These infections can settle in without your even realizing it. To be on the safe side, says Dr. Rich of Oregon Health & Science University, you should periodically remove any polish and inspect your fingers and toes. "Fungus is contagious and can spread from one nail to another — and even from nails to skin," she explains. "These infections aren't dangerous, but they can be painful and unsightly." What to know:
Humid places are fungus favorites, which helps explain why sweaty shoes and socks make toes more susceptible than fingers. Fungal nail infections account for about 50 percent of all nail disorders, according to the American Academy of Dermatology. Untreated athlete's foot and nail injuries can also make you prone to infection.
Your nail is thickening, yellowing, crumbling, or lifting from its bed (as if it's about to fall off).
The bad news: "Since the infection occurs under the nail plate or in the nail bed, successful treatment will take several months or more," says Dr. Rich, who suggests trying prescription oral medication (like Lamisil). For new or mild cases, a topical medication may help.
Wash and dry your feet thoroughly. Keep your shoes on in public places. If your feet sweat a lot, change your socks often.
The Aging Nail
"As you get older, nails grow more slowly, become more brittle, and can also develop vertical ridges," says Dr. Gordon of Mount Sinai School of Medicine. One product that helps: Sally Hansen Age Correct Strength Treatment, left, which reduces breakage by fortifying the nail; it also fills in the ridges, making them less obvious. Buffing can also smooth the surface, but be gentle so you don't thin the nail and leave it even weaker.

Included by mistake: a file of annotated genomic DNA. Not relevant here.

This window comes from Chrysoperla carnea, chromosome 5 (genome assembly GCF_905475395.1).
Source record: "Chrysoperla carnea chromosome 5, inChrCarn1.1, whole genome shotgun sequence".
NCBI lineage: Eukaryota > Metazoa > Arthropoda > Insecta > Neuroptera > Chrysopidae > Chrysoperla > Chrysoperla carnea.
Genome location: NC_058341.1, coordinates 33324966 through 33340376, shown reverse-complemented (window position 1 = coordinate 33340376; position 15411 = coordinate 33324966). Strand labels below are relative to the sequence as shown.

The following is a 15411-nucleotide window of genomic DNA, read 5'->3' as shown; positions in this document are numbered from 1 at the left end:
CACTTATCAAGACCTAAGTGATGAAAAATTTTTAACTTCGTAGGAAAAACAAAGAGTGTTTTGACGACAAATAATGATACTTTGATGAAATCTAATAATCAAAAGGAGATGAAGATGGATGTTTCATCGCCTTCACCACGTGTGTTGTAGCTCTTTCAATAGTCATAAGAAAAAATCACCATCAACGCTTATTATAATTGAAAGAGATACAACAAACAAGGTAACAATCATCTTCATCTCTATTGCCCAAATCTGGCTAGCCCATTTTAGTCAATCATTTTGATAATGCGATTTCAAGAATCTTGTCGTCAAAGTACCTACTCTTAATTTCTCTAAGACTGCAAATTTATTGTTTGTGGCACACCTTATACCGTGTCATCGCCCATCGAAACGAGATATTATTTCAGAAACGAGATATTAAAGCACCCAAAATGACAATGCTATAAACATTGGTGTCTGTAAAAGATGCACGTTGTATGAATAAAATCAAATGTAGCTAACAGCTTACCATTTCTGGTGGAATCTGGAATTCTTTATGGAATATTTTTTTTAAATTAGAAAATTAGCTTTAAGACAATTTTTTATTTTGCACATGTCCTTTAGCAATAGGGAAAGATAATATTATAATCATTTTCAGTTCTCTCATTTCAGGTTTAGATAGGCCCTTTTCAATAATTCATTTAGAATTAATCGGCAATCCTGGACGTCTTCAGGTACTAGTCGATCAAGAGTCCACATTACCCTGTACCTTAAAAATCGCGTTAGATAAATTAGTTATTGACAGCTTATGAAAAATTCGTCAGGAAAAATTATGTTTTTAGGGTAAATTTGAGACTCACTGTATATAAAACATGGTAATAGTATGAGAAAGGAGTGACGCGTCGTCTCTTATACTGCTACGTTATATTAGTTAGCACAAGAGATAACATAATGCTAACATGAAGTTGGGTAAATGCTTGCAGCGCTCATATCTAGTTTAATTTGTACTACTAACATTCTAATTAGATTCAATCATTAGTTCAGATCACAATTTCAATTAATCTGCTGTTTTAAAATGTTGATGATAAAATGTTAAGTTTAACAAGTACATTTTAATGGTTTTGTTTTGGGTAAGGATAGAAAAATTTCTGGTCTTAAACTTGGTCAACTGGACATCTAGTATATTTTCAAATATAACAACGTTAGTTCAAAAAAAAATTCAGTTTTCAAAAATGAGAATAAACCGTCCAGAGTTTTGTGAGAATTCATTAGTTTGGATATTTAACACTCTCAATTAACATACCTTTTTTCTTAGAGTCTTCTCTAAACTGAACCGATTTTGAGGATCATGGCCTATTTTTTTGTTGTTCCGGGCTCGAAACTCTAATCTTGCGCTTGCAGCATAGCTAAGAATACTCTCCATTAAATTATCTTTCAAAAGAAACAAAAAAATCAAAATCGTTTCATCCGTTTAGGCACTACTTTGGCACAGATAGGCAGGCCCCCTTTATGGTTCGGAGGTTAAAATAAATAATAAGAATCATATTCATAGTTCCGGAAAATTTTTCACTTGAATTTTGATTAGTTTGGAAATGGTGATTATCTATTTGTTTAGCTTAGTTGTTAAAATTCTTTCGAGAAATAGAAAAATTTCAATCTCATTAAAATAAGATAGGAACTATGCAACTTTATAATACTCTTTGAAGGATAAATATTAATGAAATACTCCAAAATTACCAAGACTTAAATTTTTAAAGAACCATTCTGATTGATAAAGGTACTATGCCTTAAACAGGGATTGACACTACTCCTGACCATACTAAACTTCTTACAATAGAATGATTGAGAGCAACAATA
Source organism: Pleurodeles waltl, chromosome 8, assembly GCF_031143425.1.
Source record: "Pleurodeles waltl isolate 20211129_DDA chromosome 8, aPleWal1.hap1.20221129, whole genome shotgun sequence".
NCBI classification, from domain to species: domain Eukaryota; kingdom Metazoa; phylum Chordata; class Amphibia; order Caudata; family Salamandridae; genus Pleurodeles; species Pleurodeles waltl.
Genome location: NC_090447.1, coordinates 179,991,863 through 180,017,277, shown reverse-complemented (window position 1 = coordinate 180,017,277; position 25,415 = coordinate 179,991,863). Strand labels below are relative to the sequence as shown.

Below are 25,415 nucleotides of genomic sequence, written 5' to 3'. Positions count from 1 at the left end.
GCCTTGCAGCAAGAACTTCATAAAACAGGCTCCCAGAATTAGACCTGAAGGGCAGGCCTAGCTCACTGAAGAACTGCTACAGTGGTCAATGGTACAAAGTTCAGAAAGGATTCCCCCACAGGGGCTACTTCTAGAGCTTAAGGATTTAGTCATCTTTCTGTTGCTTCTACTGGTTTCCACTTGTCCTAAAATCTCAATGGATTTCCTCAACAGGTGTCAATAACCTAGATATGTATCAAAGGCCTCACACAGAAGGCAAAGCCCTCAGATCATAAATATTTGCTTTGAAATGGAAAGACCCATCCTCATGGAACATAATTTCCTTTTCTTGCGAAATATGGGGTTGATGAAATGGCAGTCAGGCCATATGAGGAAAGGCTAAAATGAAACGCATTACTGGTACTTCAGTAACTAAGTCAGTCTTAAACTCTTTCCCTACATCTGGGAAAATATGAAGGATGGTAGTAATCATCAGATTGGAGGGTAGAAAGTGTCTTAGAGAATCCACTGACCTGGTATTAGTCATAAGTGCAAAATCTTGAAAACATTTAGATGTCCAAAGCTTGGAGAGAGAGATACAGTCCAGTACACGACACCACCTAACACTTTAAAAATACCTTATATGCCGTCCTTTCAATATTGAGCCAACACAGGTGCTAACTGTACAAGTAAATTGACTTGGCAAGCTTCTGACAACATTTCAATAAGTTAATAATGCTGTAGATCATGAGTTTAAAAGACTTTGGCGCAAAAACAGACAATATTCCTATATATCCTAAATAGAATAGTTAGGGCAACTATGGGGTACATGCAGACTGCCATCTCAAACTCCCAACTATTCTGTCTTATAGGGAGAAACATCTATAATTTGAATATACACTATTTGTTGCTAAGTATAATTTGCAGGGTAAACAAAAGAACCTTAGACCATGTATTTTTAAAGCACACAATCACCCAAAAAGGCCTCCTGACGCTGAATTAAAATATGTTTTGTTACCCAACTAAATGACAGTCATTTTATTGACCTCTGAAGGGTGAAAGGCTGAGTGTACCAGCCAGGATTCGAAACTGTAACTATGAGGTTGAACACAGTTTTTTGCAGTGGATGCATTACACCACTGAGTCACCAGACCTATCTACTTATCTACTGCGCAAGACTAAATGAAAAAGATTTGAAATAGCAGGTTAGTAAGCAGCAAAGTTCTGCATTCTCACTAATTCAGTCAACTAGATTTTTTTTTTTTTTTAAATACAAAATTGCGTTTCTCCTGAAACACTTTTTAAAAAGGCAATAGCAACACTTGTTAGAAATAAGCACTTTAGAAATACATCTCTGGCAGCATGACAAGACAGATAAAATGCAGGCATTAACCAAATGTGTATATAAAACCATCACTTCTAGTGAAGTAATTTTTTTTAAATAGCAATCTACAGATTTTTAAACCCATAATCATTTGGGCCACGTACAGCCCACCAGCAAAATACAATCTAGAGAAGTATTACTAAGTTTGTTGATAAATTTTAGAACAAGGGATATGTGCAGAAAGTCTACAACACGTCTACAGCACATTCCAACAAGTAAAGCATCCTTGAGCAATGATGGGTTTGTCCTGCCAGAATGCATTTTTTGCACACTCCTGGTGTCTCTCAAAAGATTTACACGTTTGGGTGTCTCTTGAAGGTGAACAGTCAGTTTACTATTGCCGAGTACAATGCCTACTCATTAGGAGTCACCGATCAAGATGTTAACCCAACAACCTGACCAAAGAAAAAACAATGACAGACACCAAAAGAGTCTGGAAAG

Your Top Nail Questions
Q: Can I prevent peeling, breaking and splitting?
A: Exposure to water is most often the culprit here — surprisingly, the more you soak, the drier the nail becomes, weakening over time. Detergents in soaps, household cleansers, and some nail polish removers can also have adverse effects. Prevent further damage by wearing rubber gloves during chores (see page 70 for winners of a GH Institute glove test). After hand-washing, apply a rich moisturizer to nails to replace the natural oils that water washes away. Using a polish (even clear) or a cuticle oil (like Creative Nail Design SolarOil) will provide a protective shield.
Q: What's the best way to manicure my nails?
A: File in one direction only — sawing back and forth can cause splitting. Nails are strongest when you shape them into an oval, says Dr. Kunin of Kansas City. The pointier you make them, the likelier they are to break.
Q: What do those tiny white marks mean?
A: It's a myth that these flecks indicate a vitamin deficiency. More likely, they're the result of a minor injury and will disappear as the nail grows. But watch out for dark marks. If you recently hurt your hand (say, in a car door), don't worry. But if not, and you see a black, brown, or purple band on your nail, it could be a sign of skin cancer. See a doctor right away.
Read more: Make Nails Stronger - Grow Nails Faster - Good Housekeeping